My work often marks the intersections of language, craft and devotional labor — a set of interests that the Dieu Donné workspace residency nurtured from the start. The Comber, the main focus of my work during the residency, began as a series of experimentations in which a single translated line from a Sufi devotional poem was rendered in pulp many times using large, hand cut stencils and a stark palette evoking chalk on a blackboard. I was drawn to the phrase — the comber draws out the beloved’s hair with her fingers — because it suggests the intimate repetition of the act of combing through strands of hair as well as combing understood as a kind of search. I also came to think of this untangling, organizing, trail-leaving notion of combing as being intimately related to drawing itself.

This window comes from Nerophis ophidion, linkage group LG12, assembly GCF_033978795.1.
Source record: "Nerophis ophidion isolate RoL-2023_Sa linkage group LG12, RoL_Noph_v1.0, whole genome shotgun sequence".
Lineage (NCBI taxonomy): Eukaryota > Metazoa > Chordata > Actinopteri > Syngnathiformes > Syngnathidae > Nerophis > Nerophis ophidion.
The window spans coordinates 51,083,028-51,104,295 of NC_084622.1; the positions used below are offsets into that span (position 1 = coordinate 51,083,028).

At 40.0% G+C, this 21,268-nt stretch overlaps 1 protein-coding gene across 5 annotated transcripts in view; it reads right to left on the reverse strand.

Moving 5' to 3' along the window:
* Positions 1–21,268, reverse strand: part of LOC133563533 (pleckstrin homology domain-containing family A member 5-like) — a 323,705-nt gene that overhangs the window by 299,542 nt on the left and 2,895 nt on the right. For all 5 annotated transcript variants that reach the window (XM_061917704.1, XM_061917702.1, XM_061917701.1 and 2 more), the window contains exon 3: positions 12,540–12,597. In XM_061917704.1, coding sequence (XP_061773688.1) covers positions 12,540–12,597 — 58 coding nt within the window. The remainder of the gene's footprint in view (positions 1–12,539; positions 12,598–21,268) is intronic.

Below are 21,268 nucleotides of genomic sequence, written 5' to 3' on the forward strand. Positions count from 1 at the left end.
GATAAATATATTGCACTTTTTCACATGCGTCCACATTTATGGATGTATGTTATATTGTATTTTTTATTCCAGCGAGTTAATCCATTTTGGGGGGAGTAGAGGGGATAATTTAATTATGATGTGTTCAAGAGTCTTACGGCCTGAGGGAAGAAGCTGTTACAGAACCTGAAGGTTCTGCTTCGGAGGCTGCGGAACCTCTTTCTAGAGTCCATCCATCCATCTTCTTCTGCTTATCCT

In the studio, Steve Orlando has a knack for sizing up your strengths and inclinations while constantly challenging you to push beyond them. With the help of his expertise and encouragement I quickly adapted to new materials and processes that have opened up my visual vocabulary and transformed my relationship to the handmade. Recently, after seeing six panels from the Comber series installed together as one large work, a friend remarked that collaborating with Dieu Donné had upped the ante in my relationship with labor in art. I hope to carry this lesson forward into new projects.
— Alyssa Pheobus, 2009
A native of Maryland, Pheobus is a graduate of Columbia’s MFA program. She lives and works in Brooklyn.